Most of us think that negative emotions are the only ones people want to avoid, but the evidence suggests something different.
Research has suggested that depression, for example, is not merely the presence of negative emotional states. There is another, often overlooked factor.
A negative mind frame is the avoidance of the positive emotions that want to surface naturally.
In other words, each of us have positive emotions that want to emerge every single day. The problem is that you may immediately suppress them!
Here's what that looks like
You've cooked some organic eggs that turn out beautifully. You feel a spontaneous desire to celebrate this tiny success by feeling as good as those eggs look. As that feeling of happiness begins to surface, you hear a negative voice in your head that says:
Go ahead, make a fool out yourself -- you're pathetic.Say goodbye to the possibility of feeling good.
Don't be an idiot. They're just eggs.
Yeah, but something crappy is going to happen real soon!
Hey! Grow up, would ya?
Careful now, if you start to feel great, you might lose control of yourself.
Life is far from perfect, yet there are still so many things to feel great about. Why don't we go there more of the time? Why do some of us avoid our positive emotions as if they were some sort of disease?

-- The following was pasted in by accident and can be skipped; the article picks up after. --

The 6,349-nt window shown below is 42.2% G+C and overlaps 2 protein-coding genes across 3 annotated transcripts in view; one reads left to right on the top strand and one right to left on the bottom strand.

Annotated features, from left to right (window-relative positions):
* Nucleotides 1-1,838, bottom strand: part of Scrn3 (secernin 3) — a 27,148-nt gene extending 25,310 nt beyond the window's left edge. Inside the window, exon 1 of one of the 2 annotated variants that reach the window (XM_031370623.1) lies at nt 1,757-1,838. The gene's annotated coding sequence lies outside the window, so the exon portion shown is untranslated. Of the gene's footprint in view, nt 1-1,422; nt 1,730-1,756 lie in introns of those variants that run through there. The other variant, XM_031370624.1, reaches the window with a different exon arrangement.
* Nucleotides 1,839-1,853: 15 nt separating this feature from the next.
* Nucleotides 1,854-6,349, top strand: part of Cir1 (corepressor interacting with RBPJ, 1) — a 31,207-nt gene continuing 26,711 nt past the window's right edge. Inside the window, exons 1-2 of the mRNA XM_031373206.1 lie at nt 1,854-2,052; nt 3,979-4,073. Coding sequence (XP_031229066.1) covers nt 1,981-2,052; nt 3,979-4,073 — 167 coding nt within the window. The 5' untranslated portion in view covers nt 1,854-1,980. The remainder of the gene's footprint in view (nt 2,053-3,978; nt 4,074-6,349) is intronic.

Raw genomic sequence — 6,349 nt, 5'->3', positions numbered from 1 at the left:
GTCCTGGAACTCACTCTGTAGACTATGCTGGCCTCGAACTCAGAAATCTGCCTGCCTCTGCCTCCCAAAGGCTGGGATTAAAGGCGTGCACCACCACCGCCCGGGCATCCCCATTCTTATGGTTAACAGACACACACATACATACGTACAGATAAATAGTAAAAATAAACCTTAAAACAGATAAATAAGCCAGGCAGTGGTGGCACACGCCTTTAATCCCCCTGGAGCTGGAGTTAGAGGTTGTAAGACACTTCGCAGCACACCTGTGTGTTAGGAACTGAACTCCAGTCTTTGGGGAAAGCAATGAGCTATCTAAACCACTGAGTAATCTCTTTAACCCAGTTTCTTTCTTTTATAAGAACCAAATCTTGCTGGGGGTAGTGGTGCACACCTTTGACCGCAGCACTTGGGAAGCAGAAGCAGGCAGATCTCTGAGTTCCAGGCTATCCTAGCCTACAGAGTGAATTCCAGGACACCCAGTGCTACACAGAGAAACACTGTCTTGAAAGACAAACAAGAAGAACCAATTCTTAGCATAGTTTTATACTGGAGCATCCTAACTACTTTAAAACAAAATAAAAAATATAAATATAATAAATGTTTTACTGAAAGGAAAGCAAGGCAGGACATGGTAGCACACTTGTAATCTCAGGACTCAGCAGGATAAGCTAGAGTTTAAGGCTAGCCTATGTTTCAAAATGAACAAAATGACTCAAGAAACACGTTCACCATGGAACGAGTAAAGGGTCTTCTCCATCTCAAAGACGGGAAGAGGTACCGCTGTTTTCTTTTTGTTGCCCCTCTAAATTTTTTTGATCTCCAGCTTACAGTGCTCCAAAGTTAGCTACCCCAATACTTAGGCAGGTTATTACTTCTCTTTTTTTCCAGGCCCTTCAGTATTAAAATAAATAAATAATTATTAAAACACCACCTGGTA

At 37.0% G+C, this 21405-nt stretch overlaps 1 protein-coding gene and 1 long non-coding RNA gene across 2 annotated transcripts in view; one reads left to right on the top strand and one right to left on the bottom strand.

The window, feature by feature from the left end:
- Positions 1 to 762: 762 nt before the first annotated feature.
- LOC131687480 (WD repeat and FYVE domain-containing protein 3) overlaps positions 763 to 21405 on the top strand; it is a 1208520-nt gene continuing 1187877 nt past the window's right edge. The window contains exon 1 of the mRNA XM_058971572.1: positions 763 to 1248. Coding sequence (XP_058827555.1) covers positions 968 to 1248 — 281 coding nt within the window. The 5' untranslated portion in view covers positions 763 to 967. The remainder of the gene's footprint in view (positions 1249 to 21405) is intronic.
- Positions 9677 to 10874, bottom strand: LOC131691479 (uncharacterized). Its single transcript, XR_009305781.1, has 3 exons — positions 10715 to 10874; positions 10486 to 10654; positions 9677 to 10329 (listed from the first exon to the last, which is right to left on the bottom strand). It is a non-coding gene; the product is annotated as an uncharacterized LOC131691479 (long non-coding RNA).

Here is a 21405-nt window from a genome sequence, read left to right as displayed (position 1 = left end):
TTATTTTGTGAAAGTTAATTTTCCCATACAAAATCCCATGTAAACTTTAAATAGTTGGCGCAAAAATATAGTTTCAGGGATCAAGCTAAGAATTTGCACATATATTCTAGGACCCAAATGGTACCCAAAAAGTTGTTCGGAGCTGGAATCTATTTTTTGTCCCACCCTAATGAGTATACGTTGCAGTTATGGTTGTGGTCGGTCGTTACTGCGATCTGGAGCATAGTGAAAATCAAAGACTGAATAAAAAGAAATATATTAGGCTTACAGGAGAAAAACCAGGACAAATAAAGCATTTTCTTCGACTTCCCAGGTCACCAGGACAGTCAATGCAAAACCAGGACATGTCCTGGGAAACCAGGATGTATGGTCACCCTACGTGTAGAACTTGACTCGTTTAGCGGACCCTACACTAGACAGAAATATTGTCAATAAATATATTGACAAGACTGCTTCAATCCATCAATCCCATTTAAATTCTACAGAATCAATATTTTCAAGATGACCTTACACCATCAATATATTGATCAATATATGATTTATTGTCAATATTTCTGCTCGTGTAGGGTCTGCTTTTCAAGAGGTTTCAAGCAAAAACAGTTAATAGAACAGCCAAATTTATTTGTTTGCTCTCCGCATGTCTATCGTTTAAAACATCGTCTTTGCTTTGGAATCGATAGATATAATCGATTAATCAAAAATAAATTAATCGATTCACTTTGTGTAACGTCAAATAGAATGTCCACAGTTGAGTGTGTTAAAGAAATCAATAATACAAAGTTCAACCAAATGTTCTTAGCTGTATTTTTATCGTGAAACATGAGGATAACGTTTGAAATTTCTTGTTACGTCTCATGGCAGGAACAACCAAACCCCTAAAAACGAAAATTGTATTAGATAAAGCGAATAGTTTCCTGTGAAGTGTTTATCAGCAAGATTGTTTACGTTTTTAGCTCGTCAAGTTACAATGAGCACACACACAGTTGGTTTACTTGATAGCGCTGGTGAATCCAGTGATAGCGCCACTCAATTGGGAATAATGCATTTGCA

Negative psychological attachments are the best explanation I've ever heard of. Yet, let's skip over why and get right to the ways you can bring back the feel-good into your life.
1. Identify opportunities to feel great
If you have a hard time feeling good, then look for an opportunity and consciously take it. Don't just pretend that you have a reason. Find one in the real world -- and make it super easy on yourself.
For example, if you have to do the dishes, then make a deal with yourself. Say, "Self, after you do the dishes, you are going to take a deep, relaxing breath and be very pleased."
If you have to go to work, make a similar deal. Agree with yourself that, when you arrive, get things done and leave work, you'll take a moment to congratulate yourself for being so responsible.
After all, doing what we need to do every day takes energy and commitment. It fulfills valuable needs. Why don't we give ourselves credit?
2. Become more conscious and deliberate
Get off autopilot and realize that you are probably just talking yourself out of feeling good. Become aware of the negative voices in your head -- don't fight them -- just thank them for whatever they are concerned about and quietly invite that good feeling to return.
It may take some practice, but it can work for you. When you understand that you are pushing positive emotions away, it is easier to simply stop pushing.
If the negative voices are insistent, then you've got an obstacle to deal with, that's all. Learn to handle them.
3. Find your FULL ON
Most of us have at least one thing that we can do to feel good, without any internal backlash. Often, it's an activity that requires such focus that we don't have the internal room to complain about ourselves. I call this a FULL ON activity.
If you don't have one, find one! Discover an activity that you enjoy that requires all of your attention to do. For me, it's cycling. When I'm on my bike, all of my attention must be focused externally in order to be safe.